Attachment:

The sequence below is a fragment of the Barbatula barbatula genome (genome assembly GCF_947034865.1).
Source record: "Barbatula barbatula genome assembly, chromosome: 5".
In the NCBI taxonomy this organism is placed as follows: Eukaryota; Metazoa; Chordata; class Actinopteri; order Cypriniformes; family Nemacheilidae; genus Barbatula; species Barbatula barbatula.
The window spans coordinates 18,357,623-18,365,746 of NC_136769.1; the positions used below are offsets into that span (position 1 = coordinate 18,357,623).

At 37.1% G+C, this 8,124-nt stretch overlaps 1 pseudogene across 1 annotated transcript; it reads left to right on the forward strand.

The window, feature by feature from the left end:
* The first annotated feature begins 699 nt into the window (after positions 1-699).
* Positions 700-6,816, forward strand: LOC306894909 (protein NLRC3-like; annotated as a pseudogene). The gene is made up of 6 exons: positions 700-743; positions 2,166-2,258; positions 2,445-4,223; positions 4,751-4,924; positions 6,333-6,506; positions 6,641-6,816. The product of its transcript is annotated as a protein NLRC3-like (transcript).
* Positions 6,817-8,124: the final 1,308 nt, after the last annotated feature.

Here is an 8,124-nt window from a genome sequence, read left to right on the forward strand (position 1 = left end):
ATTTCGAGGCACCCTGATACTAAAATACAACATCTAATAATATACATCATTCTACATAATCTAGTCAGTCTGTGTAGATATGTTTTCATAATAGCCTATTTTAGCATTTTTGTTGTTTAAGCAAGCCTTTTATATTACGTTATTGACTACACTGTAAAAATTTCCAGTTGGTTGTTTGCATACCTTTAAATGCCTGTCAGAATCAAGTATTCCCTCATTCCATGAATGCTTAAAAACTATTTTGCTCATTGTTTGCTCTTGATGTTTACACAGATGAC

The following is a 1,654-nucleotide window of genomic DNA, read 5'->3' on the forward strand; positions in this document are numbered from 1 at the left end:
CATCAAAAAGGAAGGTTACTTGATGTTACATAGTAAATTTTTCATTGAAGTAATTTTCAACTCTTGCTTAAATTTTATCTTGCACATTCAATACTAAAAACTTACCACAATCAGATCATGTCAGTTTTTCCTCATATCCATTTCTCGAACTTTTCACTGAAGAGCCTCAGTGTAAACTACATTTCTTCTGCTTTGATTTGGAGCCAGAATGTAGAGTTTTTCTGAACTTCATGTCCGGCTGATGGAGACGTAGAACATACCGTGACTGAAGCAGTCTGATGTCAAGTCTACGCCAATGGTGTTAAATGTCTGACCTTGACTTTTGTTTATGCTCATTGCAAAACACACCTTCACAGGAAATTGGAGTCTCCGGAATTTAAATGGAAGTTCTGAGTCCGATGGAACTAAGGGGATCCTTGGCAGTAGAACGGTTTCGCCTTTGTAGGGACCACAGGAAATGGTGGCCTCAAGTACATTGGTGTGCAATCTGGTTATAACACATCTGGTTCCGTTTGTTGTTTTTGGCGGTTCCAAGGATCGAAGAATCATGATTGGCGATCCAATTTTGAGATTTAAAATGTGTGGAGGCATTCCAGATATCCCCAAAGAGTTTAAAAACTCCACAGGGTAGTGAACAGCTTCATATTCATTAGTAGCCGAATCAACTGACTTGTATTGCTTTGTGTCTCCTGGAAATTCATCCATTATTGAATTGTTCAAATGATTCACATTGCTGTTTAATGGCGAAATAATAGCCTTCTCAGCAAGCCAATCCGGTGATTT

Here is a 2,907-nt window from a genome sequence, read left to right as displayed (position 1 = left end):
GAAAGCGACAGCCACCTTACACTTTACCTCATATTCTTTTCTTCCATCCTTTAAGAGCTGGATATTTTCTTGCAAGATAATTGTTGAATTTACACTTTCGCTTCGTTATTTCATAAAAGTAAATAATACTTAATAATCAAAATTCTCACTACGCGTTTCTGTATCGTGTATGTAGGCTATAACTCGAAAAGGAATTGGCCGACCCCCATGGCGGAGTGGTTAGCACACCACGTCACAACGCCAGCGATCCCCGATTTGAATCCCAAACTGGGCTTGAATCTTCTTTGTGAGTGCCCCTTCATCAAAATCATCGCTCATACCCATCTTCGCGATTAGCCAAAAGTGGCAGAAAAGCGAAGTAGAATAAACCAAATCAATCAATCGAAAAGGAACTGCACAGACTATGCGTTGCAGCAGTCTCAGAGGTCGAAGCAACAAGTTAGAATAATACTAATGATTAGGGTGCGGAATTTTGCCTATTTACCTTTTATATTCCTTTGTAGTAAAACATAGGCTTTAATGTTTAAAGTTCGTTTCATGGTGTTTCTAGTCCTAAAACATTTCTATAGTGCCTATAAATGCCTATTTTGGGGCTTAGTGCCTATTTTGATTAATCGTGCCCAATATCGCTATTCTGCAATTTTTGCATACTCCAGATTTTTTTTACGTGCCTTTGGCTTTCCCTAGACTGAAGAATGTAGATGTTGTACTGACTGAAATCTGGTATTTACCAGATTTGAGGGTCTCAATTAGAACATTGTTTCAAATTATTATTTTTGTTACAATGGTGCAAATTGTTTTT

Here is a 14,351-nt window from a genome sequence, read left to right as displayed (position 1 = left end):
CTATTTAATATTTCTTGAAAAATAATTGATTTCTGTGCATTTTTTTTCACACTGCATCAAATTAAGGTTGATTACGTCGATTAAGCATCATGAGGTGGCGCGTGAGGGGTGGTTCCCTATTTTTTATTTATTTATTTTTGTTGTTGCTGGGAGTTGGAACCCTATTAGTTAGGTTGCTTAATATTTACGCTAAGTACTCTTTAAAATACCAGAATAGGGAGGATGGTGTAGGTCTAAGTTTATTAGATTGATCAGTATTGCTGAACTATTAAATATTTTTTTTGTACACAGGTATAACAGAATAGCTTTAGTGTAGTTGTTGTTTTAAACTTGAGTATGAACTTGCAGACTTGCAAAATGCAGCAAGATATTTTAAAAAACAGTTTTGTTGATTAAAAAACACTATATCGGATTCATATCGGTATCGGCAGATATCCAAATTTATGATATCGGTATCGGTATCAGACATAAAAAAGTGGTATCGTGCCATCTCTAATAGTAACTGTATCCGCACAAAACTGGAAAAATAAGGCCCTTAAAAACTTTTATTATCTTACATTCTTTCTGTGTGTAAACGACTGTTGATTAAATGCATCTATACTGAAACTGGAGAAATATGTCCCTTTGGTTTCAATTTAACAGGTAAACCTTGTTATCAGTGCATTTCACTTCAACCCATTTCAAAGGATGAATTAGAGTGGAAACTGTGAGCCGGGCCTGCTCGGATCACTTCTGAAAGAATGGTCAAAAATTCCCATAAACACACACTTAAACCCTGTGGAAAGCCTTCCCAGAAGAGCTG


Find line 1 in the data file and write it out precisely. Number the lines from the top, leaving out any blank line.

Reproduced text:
The sequence below is a fragment of the Barbatula barbatula genome (genome assembly GCF_947034865.1).